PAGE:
Find Information About:

Drugs & Supplements

Get information and reviews on prescription drugs, over-the-counter medications, vitamins, and supplements. Search by name or medical condition.

Pill Identifier

Pill Identifier

Having trouble identifying your pills?

Enter the shape, color, or imprint of your prescription or OTC drug. Our pill identification tool will display pictures that you can compare to your pill.

Get Started
My Medicine

My Medicine

Save your medicine, check interactions, sign up for FDA alerts, create family profiles and more.

Get Started

WebMD Health Experts and Community

Talk to health experts and other people like you in WebMD's Communities. It's a safe forum where you can create or participate in support groups and discussions about health topics that interest you.

  • Second Opinion

    Second Opinion

    Read expert perspectives on popular health topics.

  • Community


    Connect with people like you, and get expert guidance on living a healthy life.

Got a health question? Get answers provided by leading organizations, doctors, and experts.

Get Answers

Sign up to receive WebMD's award-winning content delivered to your inbox.

Sign Up

Cancer Health Center

Font Size

'Chemo Brain' Real, Not Just Patient’s Imagination

WebMD Health News
Reviewed by Louise Chang, MD

Nov. 29, 2012 (Chicago) -- For cancer patients undergoing chemotherapy who have found their complaints of general mental fogginess and haziness dismissed by their doctors as not being a real medical condition, vindication has arrived.

Using brain imaging, researchers have found physiological evidence of "chemo brain," the problems with memory, concentration, and planning that often plague cancer patients during treatment with chemotherapy drugs.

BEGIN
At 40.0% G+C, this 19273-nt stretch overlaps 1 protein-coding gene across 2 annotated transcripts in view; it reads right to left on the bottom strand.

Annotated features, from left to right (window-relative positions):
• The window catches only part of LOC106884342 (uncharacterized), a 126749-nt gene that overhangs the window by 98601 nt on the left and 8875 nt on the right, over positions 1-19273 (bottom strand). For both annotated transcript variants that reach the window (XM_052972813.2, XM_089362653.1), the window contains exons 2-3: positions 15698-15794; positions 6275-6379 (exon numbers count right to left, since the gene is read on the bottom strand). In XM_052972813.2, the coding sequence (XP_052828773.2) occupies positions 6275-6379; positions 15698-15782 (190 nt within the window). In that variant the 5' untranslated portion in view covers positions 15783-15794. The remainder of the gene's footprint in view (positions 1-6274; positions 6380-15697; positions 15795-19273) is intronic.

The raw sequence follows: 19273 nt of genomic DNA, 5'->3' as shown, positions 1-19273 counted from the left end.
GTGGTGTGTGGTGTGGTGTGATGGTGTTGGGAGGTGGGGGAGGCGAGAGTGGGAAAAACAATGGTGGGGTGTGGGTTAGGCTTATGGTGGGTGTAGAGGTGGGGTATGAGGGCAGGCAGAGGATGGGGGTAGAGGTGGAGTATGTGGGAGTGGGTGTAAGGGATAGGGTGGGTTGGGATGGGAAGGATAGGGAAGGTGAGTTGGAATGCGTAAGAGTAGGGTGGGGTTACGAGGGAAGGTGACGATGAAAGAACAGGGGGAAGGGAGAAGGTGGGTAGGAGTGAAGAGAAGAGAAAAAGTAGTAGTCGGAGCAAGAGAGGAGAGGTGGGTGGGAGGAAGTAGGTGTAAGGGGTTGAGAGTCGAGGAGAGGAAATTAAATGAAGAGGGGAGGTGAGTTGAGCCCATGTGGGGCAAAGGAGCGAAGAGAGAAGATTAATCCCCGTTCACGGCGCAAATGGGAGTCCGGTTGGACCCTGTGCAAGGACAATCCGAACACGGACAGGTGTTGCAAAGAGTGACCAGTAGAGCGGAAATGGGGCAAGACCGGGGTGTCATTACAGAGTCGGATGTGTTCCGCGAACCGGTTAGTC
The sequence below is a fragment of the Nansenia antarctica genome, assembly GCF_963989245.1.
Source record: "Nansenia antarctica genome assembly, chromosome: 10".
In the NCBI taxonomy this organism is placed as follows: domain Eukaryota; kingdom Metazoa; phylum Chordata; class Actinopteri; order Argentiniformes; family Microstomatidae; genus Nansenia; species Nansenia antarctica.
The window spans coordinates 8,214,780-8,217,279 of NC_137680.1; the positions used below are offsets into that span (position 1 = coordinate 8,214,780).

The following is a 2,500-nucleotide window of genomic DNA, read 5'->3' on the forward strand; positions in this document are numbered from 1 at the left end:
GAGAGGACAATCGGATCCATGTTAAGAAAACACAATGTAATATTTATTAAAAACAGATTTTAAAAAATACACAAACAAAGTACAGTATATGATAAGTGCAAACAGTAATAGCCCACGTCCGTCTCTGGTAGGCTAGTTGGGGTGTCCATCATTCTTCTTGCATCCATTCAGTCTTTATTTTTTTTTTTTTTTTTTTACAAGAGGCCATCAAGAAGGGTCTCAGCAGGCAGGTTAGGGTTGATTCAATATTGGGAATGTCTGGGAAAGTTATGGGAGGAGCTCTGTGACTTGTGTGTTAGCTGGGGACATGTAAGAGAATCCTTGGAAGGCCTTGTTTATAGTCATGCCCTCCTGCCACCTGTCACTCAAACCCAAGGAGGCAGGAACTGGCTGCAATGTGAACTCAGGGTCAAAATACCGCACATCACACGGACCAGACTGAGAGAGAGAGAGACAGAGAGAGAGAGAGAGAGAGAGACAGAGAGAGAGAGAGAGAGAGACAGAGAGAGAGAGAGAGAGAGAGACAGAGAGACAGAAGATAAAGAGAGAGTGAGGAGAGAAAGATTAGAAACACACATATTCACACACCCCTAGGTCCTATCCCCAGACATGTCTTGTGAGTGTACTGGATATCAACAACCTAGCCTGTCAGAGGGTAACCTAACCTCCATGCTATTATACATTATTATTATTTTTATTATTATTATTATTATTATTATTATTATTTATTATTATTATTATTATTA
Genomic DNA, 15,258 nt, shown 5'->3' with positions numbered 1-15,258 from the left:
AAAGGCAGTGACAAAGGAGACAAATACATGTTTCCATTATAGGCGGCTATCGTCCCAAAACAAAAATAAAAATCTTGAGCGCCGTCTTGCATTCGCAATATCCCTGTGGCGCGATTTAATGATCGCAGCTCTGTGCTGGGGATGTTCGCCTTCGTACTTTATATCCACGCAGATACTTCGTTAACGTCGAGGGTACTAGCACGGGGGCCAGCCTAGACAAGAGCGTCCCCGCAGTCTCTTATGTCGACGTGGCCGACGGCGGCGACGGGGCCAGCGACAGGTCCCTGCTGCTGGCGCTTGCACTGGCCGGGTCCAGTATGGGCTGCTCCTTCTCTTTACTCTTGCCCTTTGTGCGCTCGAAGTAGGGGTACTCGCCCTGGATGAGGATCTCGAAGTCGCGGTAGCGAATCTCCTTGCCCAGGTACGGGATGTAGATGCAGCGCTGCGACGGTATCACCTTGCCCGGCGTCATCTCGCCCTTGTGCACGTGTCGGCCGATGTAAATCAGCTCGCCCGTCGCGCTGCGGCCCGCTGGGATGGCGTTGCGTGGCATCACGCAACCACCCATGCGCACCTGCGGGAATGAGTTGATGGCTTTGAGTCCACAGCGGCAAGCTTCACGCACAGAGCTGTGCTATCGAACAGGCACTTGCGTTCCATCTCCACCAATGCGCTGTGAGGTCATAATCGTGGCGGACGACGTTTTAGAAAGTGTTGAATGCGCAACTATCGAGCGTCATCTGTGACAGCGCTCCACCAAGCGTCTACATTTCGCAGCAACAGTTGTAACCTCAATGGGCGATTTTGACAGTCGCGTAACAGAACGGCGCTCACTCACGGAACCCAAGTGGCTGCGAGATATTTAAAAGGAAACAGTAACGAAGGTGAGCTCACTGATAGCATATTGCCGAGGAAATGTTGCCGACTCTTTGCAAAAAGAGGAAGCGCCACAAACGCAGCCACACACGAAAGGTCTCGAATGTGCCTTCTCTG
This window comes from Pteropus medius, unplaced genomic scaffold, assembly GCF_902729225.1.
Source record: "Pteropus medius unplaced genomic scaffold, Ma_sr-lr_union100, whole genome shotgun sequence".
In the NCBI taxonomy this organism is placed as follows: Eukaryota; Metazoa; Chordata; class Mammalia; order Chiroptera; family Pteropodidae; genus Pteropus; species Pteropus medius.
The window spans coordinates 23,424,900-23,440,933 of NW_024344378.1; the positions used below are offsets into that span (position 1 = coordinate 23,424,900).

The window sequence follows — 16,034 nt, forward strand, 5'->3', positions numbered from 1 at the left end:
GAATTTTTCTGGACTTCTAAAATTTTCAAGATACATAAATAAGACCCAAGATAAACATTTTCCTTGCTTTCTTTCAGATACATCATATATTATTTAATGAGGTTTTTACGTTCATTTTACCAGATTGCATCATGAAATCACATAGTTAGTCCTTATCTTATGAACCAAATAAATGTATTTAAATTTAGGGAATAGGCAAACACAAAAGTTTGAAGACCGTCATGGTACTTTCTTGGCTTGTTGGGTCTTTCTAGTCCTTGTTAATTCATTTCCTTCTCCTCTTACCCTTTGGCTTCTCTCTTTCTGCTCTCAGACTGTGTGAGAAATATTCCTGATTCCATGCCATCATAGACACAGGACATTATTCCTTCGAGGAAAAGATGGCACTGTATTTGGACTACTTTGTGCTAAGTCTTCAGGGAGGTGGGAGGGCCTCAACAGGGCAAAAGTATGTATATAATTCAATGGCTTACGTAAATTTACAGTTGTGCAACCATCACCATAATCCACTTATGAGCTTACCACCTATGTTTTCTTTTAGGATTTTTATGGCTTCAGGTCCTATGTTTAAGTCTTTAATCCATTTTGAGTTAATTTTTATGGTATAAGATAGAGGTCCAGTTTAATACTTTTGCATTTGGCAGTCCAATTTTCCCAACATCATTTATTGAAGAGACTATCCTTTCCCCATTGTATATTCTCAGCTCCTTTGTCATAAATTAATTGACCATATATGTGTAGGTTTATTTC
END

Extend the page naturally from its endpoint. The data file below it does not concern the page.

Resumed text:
A combination of positron emission tomography and computed tomography (PET/CT) showed chemotherapy can induce changes in the brain that may affect concentration and memory, says researcher Rachel A. Lagos, DO, a resident in diagnostic radiology at the West Virginia University School of Medicine and West Virginia University Hospitals in Morgantown.

"We were surprised at how obvious the changes were," Lagos says. "Chemo brain phenomenon is more than a feeling. It is a change in brain function observable on PET/CT brain imaging."

Chemo Fog Common

In a 2006 study, University of Rochester researchers found that 82% of 595 people with cancer given chemotherapy reported problems with memory and concentration.

Still, the cause of chemo brain has been difficult to pinpoint, leading some doctors to doubt its existence. Some studies using magnetic resonance imaging (MRI) have found small changes in brain volume after chemotherapy, but no definitive link has been found.

So Lagos and colleagues took a different tactic, using a combination of PET and CT imaging to look for changes in brain metabolism in 128 patients who had undergone chemotherapy for breast cancer.

"PET/CT imaging shows how the brain is using energy. So it gives you an earlier look at regions of the brain that are being affected by chemotherapy, as they start to use less energy. That happens long before you can see structural changes in the brain on MRI," she says.

PET/CT imaging revealed changes in metabolism in brain regions involved in long-term memory, mental agility, decision making, problem solving, and prioritizing.

The findings were presented here at the annual meeting of the Radiological Society of North America.

Chemo Brain: Outside Perspective

"Importantly, the regions of the brain that were affected made sense in terms of the symptoms that patients report," says Max Wintermark, MD, engineering chief of neuroradiology for the University of Virginia.

Today on WebMD

Colorectal cancer cells
New! I AM Not Cancer Facebook Group
Lung cancer xray
See it in pictures, plus read the facts.
sauteed cherry tomatoes
Fight cancer one plate at a time.
Ovarian cancer illustration
Real Cancer Perspectives
Jennifer Goodman Linn self-portrait
what is your cancer risk
colorectal cancer treatment advances
breast cancer overview slideshow
prostate cancer overview
lung cancer overview slideshow
ovarian cancer overview slideshow
Actor Michael Douglas